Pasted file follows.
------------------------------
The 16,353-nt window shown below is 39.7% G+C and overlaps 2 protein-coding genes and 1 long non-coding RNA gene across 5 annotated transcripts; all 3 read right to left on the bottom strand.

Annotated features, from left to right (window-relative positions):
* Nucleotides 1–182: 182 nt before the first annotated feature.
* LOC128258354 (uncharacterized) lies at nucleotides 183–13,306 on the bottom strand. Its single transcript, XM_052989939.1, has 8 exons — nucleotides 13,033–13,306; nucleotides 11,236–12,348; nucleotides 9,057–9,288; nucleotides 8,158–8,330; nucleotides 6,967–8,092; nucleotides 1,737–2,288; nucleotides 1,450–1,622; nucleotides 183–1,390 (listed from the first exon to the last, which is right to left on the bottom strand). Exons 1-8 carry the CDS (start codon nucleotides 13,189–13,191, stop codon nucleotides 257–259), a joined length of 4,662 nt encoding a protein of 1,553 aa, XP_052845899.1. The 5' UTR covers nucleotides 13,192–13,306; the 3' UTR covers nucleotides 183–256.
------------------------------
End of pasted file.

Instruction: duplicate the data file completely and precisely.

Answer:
The 16,353-nt window shown below is 39.7% G+C and overlaps 2 protein-coding genes and 1 long non-coding RNA gene across 5 annotated transcripts; all 3 read right to left on the bottom strand.

Annotated features, from left to right (window-relative positions):
* Nucleotides 1–182: 182 nt before the first annotated feature.
* LOC128258354 (uncharacterized) lies at nucleotides 183–13,306 on the bottom strand. Its single transcript, XM_052989939.1, has 8 exons — nucleotides 13,033–13,306; nucleotides 11,236–12,348; nucleotides 9,057–9,288; nucleotides 8,158–8,330; nucleotides 6,967–8,092; nucleotides 1,737–2,288; nucleotides 1,450–1,622; nucleotides 183–1,390 (listed from the first exon to the last, which is right to left on the bottom strand). Exons 1-8 carry the CDS (start codon nucleotides 13,189–13,191, stop codon nucleotides 257–259), a joined length of 4,662 nt encoding a protein of 1,553 aa, XP_052845899.1. The 5' UTR covers nucleotides 13,192–13,306; the 3' UTR covers nucleotides 183–256.